If a scientific breakthrough happened that would essentially eliminate a moral quandry and move mankind closer to cures for numerous diseases and no one really talked about it, would it be a scientific breakthrough?

Do you remember how President Bush and conservative Christians were attacked and ridiculed for their stand. Well, let me specific since that is an regular occurrence. Do you recall how the press and liberals vilified conservatives over Bush’s veto of the embryonic stem cell research bill? I was personally labeled uncaring, a hypocrite, a liar, etc. How dare I, along with other conservatives, stand in the way of scientific progress that could cure diseases?

As John Edwards famously said, once he and John Kerry were elected, ESCR would be federally funded and Messianic miracles would ensue – the sick would be healed, the lame would walk. I was just waiting on him to yell “Lazarus!” and use ESC to call forth the dead out of the grave.

Hollywood stars and former First Ladies campaigned around the country and on television sets for “pro-science” candidates – politicians who would not let the simple-minded moral questions of a few get in the way of benefits for us all.

I think I was told that to promote adult stem cell research was to hinder the more promising ESCR. Any federal funds and attention given to ASCR would postpone the promised miraculous cures that were just around the corner with ESCR.

Any attempt at passing legislation supporting ASCR or any other middle ground was downed. It’s almost as if some think killing humans is a good thing for the environment.

A funny thing happened recently:

Two different teams of scientists have figured out a means to obtain pluripotent stem cells without creating — or destroying — an embryo. In fact, no human reproductive material was used at all, including eggs. Now, most pluripotent stem cells are known as embryonic stem cells, meaning they come from an embryo. The new technology, called Direct Cell Reprogramming or Induced Pluripotent State, takes adult cells and regenerates them back to the pluripotent state. It’s quite similar to embryonic stem cells, but they are not embryonic stem cells.

So we now have published scientific research that enables the creation of pluripotent stem cells, aka embryonic stem cells, without the destruction of an embryo. Why is this not the lead story on every nightly news cast? Why was this not trumpeted on the front page of all the major newspapers?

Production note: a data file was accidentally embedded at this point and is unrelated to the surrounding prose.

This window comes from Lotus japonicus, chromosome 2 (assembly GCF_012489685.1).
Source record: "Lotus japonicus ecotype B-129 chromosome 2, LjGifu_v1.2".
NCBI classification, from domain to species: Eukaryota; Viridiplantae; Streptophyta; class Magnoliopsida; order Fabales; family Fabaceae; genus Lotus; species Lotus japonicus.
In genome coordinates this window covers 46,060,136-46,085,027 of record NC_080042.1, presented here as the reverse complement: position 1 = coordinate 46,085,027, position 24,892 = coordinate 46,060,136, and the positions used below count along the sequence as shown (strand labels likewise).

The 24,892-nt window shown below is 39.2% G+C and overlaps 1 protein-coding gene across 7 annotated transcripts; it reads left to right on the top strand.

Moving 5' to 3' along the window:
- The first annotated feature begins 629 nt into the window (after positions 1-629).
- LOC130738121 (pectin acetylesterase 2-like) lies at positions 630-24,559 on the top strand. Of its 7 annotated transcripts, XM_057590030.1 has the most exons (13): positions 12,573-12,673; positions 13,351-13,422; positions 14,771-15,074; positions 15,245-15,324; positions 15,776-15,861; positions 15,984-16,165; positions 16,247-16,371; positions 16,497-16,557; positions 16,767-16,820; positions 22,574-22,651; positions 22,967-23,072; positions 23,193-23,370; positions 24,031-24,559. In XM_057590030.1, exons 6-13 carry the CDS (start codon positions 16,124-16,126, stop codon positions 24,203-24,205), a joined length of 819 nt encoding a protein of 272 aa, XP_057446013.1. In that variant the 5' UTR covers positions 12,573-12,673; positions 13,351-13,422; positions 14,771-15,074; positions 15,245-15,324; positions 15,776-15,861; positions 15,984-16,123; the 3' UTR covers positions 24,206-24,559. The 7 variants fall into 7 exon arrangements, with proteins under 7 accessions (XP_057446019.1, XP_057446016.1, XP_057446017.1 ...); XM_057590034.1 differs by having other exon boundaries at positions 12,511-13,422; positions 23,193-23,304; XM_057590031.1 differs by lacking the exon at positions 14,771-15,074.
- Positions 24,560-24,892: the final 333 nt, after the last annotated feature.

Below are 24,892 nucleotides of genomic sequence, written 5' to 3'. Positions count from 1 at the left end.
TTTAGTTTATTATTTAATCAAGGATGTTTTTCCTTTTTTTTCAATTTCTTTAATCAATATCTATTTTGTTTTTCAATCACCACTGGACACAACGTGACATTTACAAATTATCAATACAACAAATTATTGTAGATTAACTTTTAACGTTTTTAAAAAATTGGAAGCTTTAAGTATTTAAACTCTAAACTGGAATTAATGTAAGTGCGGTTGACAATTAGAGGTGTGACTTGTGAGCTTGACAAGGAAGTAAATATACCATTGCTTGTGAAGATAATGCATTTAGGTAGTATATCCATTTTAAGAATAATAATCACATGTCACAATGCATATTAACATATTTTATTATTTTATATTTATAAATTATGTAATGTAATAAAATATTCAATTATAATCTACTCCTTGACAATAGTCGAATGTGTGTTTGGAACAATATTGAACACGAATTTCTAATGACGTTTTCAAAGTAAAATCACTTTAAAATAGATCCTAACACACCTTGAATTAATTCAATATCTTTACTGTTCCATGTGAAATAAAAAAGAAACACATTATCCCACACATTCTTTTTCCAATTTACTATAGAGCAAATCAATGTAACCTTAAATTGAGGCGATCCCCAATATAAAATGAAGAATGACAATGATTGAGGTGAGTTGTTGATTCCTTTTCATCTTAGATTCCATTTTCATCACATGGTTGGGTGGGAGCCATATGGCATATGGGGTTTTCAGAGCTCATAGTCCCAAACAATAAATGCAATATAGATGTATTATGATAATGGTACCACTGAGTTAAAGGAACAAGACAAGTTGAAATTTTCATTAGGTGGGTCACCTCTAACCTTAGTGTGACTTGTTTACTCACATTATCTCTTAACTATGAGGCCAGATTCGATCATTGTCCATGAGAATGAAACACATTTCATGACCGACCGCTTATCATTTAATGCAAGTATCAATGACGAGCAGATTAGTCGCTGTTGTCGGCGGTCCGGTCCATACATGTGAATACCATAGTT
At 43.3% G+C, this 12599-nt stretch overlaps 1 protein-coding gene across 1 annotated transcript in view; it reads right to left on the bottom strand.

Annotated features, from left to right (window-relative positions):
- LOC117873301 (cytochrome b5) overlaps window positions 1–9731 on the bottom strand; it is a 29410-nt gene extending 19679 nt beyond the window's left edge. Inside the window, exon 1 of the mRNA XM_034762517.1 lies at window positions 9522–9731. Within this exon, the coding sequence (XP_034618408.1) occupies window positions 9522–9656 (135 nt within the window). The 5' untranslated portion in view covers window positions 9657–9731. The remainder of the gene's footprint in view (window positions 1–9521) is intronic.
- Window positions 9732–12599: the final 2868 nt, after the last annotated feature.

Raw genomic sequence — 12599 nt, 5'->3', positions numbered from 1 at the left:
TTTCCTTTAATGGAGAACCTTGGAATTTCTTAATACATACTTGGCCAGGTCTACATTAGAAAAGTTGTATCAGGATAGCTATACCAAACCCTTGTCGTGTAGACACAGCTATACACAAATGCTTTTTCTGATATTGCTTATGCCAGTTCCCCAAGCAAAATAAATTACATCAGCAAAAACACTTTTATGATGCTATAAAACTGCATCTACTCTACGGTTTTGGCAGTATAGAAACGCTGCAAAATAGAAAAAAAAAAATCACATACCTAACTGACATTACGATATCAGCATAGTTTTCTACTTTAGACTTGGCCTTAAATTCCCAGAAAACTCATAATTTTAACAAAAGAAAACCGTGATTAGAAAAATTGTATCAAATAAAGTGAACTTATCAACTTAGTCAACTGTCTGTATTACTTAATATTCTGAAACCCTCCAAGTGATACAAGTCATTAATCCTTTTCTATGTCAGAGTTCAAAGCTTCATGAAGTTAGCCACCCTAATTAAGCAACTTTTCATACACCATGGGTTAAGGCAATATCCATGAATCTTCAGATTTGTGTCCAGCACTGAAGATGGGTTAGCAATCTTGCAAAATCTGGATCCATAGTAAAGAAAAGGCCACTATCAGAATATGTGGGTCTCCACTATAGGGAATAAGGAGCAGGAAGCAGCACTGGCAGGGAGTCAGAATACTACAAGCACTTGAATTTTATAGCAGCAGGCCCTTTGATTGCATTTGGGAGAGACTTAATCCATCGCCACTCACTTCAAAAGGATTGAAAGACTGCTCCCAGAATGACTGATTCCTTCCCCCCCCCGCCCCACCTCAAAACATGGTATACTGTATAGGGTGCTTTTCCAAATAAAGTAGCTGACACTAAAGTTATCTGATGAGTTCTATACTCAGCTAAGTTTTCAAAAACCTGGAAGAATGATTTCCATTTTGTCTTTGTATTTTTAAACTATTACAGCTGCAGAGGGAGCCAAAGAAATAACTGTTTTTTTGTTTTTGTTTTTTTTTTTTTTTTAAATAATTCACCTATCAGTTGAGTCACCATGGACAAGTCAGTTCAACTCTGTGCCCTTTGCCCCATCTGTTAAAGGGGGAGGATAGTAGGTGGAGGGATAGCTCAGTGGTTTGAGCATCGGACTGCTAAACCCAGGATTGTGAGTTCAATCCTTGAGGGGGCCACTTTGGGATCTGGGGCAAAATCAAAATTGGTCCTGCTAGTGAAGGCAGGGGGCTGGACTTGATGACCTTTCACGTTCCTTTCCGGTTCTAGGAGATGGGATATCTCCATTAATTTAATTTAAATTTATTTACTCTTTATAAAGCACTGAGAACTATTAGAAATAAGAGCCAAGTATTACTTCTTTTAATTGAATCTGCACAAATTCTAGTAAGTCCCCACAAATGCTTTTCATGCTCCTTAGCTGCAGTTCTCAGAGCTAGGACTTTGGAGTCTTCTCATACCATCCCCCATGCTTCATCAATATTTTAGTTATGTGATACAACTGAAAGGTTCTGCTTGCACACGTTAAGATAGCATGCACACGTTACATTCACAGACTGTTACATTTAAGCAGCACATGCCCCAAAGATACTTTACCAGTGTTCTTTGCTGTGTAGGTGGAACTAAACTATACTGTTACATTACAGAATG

If the research continues on these lines, the ESCR debate is over. There is no moral quandary to discuss. Scientists will be able to create as many pluripotent stem cells as they need without ever having to destroy a single embryo.

But there was no major news splash. There was no wall to wall network coverage. The two leading Democratic presidential candidates never even mentioned it. And for good reason.

Supporters of ESCR became so vested in the research that they began ignoring everything else to their detriment. How dare those conservatives get in the way of their science? The only pro-science position became their political position, which was anything it took to cast conservatives in a bad light.

Does someone, anyone, care to explain to me why this is not the biggest scientific news in years? If ESCR was (and is) going to be the cure for all of mankind’s ills and the only thing standing in the way were the moral objections of few “crackpot religious nuts,” is the removal of those moral objections not equal to the discovery of the fountain of youth.

Personally, I’m still not convinced that pluripotent stem cells will lead to all of the miraculous cures claimed by so many, but I can’t help but wonder why so many of those who do believe in it are so silent about this advancement. I was asked why my morals should interfere with scientific advancement. Can I ask why your politics should do the same?

UPDATE: In a further indictment of those that criticized President Bush and voted against federal funding for ASCR, it appears that federal funding was used for this specific research project.

This news comes on the heels of cloning pioneer Ian Wilmut, who’s team cloned Dolly the sheep, announcing that he was discontinuing his human therapeutic cloning research. Wilmut, who received a license two years ago in Great Britain to clone human embryos, said that the “reprogramming” method used in this recent reserach showed more potential.